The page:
Date and Venue 31 Aug | Cinematheque

Director Cristian Soto was in attendance for this one-day screening of this documentary of life in a Chilean nursing home. The focus of the documentary was on the radio station of Father Hurtado’s daily broadcast as residents wait patiently to hear news of those who have passed away, or the sounds of waves and winds, the weather, etc. There were interesting questions from the audience after the film. He said it was a 5-year university project, and they visited around 80 retirement homes north of Santiago. Because of the aging baby boomers, a lot of films about the elderly are a popular topic nowadays, like Gerontophilia and Alive Inside which recently screened at Vancity Cinema.. But what might be interesting for the average pensioner here who gets $1,500 average a month in pensions is to go to a retirement home in Latin America. According to Soto, it costs only 80,000 pesos a month ($160), and I assume, the better homes there, even if one paid $500, would be a good deal. I might consider this when my time comes.



Who is Dayani Cristal?

Mexico / UK 2013. Dir. Marc Silver

Date and Venue 31 Aug | Cinematheque

This was a sold-out house and I guess because all the girls wanted to see the handsome Mexican actor Gael Garcia Bernal who co-produces this film. Bernal is well-known for social, political and humanitarian films. I reviewed his film No during the 2012 VIFF, and I watched other films including his role as Che Guevara in Motorcycle Diaries. In this documentary film, he retraces the migrant trail of a man with a tatoo on his chest with the letters "Dayani Cristal" as he travels from Honduras to the US-Mexico border. Before the screening, there were speakers who talked about the Mexican woman Lucia Vega Jimenez who hanged herself in a Canada Border Services Agency holding cell at the Vancouver International Airport rather than face deportation. UBC Geography Professor Juanita Sundberg also spoke about the politics involved in the US immigration policies. I ask myself: If First Nations people get special treatment because they were the first settlers of North America, why are Mexicans not given back the lands they owned--California, Texas, Nevada, Colorado, Montana, etc.? Or at least be given special immigration priveleges because of historical ownership?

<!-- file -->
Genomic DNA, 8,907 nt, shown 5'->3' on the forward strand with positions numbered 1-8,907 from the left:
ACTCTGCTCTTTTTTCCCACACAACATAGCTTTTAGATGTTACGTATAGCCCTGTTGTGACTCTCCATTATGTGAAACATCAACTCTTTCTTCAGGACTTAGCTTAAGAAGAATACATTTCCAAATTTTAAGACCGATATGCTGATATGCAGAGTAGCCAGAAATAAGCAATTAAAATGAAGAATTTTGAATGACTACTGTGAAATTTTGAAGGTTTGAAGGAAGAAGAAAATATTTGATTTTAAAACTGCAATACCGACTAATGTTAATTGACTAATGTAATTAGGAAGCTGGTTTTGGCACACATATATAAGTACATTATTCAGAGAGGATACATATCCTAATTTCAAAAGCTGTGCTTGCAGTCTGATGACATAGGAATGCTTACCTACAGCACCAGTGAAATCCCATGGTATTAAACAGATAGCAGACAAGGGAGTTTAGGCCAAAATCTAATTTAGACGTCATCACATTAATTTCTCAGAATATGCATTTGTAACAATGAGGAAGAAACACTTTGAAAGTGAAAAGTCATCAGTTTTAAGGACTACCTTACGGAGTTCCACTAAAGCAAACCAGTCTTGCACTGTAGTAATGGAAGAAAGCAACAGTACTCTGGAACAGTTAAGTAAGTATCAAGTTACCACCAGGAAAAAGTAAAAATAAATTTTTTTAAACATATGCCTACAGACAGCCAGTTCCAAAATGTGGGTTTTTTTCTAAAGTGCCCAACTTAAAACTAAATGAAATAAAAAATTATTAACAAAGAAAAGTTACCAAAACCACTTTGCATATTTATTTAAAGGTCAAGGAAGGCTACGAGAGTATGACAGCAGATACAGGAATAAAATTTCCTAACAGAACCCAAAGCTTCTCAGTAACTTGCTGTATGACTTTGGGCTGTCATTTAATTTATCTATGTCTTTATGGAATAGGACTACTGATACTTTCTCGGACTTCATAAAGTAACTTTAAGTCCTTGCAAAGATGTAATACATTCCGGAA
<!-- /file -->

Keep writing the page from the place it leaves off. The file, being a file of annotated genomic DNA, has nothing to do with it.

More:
© 2014 Ed Farolan